While ransomware attacks have received a lot more media coverage this year, organizations continue to grapple with the problem of DDoS attacks. Just this week, the U.K. National Lottery was hit by a DDoS attack, which brought down the website for 90 minutes during peak demand. And recent leaked documents also showed that the U.S. Cyber Command launched DDoS attacks against North Korea’s spy agencies in a bid to disrupt their internet access.
According to Imperva’s Q2 2017 Global DDoS Threat Landscape Report, the number of network layer assaults continue to decline for the fifth consecutive quarter. Organizations should not rejoice however, as the same report highlights a disturbing new DDoS attack trend of repeat assaults and increased intensity on the same target network.
Igal Zeifman, Incapsula Security Evangelist at Imperva, observed that, “Attack frequency is rising even as the total number of assaults is trending down. With these repeat assaults, offenders are waging a war of attrition against protected targets – a DDoS equivalent to laying siege on an impenetrable castle.”
A distributed denial of service (DDoS) attack makes use of botnets to flood a targeted website with fake traffic, preventing the victim’s systems from responding to legitimate users. Botnets consist of sometimes hundreds of thousands of compromised devices connected to the internet, which an attacker then controls to strike targeted organizations.
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DDoS attacks are highly visible and impacts all users. Cyber criminals frequently use such denial attacks for extortion. Hacktivists and nations states have also used such tactics to make themselves heard or to “disconnect” an organization or country from the internet.
We should not see the dip as a sign that DDoS attacks are losing favor among attackers but rather as a signal of shifting tactics.
Shift in DDoS attack landscape
Zeifman suggests that, “The persistent year-long downtrend in the amount of network layer attacks is a strong sign of a shift in the DDoS threat landscape. There are several possible reasons for this shift, one of which is the ever increasing number of network layer mitigation solutions on the market. The commoditization of such services makes them more commonplace, likely driving attackers to explore alternative attack methods.”
Instead of trying to overwhelm the target at the network layer, attackers are shifting to application layer attacks. According to Zeifman, “Where the goal of network layer assaults is to congest a target’s network pipes, application layer attacks aim to exhaust a server’s computing resources, often by issuing a slew of resource-heavy requests. As a result, we have seen businesses taken down by well placed bursts of just a few dozen requests per second, despite having ample network-side scalability.”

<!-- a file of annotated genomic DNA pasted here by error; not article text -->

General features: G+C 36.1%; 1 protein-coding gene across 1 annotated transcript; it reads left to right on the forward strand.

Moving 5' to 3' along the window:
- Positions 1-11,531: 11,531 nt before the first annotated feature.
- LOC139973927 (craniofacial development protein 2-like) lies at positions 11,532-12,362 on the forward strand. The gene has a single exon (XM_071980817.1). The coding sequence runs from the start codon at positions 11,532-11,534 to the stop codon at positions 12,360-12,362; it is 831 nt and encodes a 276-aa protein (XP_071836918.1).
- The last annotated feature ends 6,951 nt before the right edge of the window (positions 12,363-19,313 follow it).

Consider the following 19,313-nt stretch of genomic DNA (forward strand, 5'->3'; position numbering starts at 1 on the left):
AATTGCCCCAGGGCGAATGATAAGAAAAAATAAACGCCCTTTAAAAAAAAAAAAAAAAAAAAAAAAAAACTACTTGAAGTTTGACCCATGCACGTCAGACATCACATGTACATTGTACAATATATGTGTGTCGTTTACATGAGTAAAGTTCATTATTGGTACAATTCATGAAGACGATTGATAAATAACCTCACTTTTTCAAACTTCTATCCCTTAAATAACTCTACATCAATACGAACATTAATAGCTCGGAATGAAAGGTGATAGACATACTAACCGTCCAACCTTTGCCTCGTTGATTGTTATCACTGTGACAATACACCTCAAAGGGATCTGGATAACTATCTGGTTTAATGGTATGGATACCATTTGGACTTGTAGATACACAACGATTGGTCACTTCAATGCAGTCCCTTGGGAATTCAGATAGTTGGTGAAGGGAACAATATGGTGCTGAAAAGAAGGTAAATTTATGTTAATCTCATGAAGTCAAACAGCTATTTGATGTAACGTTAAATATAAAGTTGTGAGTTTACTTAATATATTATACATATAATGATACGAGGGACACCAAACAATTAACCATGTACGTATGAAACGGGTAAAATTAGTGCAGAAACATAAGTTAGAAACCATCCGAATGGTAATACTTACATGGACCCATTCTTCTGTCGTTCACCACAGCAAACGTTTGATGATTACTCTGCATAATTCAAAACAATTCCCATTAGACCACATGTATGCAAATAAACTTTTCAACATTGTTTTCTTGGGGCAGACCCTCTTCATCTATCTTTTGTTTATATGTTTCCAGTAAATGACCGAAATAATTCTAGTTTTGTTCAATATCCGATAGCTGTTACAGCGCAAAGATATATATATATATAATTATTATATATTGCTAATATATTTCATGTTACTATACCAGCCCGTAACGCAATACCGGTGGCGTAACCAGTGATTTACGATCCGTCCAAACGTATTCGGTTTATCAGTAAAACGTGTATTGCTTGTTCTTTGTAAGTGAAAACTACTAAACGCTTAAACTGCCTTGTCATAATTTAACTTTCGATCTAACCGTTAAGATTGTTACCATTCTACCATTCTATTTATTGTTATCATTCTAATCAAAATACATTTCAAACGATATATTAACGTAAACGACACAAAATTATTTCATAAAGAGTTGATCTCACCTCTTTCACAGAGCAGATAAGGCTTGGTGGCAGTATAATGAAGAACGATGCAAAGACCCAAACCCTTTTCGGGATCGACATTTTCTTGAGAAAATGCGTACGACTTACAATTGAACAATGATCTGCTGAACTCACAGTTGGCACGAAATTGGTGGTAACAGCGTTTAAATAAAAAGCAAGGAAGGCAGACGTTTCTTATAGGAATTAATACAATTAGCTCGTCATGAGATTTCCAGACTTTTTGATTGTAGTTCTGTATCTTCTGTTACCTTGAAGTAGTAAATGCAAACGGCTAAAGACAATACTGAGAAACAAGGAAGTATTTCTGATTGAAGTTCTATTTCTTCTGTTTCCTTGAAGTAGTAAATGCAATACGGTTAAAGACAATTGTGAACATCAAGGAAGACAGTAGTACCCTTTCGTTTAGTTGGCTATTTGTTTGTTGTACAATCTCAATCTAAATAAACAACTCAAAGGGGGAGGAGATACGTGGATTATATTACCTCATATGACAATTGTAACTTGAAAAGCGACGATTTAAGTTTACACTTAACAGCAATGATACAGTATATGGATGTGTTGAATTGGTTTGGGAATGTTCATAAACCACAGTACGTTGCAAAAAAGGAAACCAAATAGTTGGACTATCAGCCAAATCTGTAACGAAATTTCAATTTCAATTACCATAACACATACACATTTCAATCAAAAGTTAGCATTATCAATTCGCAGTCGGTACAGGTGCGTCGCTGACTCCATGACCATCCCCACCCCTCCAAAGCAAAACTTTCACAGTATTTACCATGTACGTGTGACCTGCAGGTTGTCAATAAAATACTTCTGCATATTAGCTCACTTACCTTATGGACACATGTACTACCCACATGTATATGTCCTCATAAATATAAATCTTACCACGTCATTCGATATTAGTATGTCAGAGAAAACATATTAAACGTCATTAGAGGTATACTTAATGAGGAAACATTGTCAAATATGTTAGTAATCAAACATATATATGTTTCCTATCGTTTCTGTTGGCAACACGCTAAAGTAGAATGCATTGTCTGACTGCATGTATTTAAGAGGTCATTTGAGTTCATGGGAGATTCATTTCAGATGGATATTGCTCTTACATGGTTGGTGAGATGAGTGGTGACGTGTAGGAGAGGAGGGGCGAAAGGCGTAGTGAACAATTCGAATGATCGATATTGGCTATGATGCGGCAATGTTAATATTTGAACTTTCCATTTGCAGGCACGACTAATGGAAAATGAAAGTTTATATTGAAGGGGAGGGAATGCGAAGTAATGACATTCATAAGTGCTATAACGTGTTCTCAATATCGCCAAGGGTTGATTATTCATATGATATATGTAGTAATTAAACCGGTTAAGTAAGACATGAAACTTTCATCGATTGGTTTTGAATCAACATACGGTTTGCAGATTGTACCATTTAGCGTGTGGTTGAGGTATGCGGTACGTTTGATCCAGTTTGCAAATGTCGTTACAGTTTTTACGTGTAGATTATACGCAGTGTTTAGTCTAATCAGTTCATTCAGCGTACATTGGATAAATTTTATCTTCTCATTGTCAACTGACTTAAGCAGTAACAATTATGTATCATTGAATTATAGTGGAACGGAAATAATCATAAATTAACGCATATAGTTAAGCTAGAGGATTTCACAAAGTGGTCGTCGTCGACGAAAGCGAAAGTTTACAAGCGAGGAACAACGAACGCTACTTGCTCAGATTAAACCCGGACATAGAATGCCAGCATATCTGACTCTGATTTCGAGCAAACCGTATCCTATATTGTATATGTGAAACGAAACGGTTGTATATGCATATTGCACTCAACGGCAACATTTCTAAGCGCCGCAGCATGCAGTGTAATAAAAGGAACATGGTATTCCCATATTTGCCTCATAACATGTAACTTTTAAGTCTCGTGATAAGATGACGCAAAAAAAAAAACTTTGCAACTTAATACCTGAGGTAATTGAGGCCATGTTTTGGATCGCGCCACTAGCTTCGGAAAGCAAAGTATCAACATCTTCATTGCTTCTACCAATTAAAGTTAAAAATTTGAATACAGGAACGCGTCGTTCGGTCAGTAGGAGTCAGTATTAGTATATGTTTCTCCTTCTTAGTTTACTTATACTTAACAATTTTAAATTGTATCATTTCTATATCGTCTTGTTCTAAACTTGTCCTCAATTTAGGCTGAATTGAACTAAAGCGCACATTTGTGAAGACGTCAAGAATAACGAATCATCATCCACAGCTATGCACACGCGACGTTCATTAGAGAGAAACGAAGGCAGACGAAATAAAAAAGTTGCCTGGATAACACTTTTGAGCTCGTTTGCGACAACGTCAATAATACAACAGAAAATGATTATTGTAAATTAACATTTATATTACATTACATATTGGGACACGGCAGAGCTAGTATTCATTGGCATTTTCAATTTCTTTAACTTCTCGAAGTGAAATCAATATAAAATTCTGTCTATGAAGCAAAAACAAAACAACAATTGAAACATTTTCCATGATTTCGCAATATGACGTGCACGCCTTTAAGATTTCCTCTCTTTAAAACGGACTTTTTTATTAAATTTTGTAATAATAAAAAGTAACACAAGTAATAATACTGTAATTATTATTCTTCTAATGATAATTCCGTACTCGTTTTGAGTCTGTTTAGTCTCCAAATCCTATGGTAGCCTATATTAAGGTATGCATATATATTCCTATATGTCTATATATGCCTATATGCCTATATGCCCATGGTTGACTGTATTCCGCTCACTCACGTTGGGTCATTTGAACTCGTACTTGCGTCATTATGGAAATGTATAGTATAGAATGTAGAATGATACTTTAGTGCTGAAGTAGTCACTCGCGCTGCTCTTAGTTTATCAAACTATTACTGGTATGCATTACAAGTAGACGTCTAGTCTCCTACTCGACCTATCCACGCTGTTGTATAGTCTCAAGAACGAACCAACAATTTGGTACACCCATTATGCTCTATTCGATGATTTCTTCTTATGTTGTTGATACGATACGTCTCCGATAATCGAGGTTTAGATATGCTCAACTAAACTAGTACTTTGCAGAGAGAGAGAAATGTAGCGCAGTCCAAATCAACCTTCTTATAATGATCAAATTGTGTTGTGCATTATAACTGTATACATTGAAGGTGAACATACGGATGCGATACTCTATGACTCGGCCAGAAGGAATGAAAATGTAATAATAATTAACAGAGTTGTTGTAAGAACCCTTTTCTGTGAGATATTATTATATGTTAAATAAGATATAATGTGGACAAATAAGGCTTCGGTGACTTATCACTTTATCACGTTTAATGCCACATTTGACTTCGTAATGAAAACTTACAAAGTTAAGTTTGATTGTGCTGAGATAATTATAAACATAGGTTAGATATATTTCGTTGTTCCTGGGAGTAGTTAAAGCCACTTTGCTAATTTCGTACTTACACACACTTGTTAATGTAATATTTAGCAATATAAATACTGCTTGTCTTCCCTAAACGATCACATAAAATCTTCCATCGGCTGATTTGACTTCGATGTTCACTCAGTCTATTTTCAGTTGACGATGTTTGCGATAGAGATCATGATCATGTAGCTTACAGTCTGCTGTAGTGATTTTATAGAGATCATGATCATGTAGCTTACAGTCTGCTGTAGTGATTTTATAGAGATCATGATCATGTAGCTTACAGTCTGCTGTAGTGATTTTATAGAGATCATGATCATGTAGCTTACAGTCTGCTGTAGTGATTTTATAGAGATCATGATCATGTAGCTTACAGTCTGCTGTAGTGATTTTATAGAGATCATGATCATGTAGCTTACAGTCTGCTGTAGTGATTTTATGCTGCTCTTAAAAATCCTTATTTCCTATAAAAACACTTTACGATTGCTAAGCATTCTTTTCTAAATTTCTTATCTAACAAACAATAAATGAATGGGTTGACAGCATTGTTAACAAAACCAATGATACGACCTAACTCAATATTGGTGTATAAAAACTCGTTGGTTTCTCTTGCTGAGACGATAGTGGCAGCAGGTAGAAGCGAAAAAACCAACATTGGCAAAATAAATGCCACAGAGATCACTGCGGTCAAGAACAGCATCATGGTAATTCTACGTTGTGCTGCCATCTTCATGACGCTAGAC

Imperva also saw an increase in the frequency of repeat application layer attacks, making up 75.8% of targeted websites and is the highest on record. This is an indication that attackers are repeatedly targeting the same victims even after multiple failed attempts as the resource requirements are minimal.
New form of DDoS attacks
Imperva’s report, which is based on a statistical analysis of more than 15,000 network and application layer DDoS attacks mitigated by Imperva Incapsula’s services, highlights a new “Pulse Wave” assault which was responsible for the largest attack of the quarter. This tactic was first identified by Imperva researchers earlier this year.
“The largest network layer assault we mitigated in Q2 2017 peaked at 350 Gbps and was carried out using a new ‘pulse wave’ tactic that we encountered on multiple occasions throughout the quarter, which enables an offender to pin down multiple targets with alternating high-volume bursts”, says Zeifman.
A typical DDoS attack gradually ramps up its traffic to a peak, which is then followed by either an abrupt drop or a slow descent. This pattern reflects the time attackers take to mobilize their botnets, which may be geographically dispersed and comprise of various device types.
In the new “Pulse Wave” attack, the ramp up happens quickly, reaching the peak in a matter of seconds. More significantly, this pattern of rapid incline and decline happens with a precision never before seen in typical DDoS attacks. Imperva’s researchers concluded that sophisticated attackers with a strong control over their botnets are behind these “Pulse Wave” attacks and the gaps between each pulse is a sign of switching targets on-the-fly with the botnets working at full capacity.
This new form of attack raises the intensity and leave organizations scrambling to respond if the right migations are not put in place.
New DDoS attack tactics require defensive shift
The shift in the DDoS threat landscape raises the urgency for organizations to deploy automated DDoS mitigation solutions. This can help organizations defend against the onslaught as attackers lay siege on their systems.
With the increase of application layer attacks, organizations relying solely on network layer protection should take heed and review their current DDoS attack mitigation strategy. An application layer attack is a very different type of threat and is a lot harder to tackle, which as Zeifman puts it, “requires mitigation solutions with security ‘brains’ in addition to network ‘brawn’.”
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Attackers are constantly adjust their tactics to bypass mitigation measures. Similarly, organizations cannot afford to stay still and must shift their defensive mechanisms to thwart these new DDoS attacks.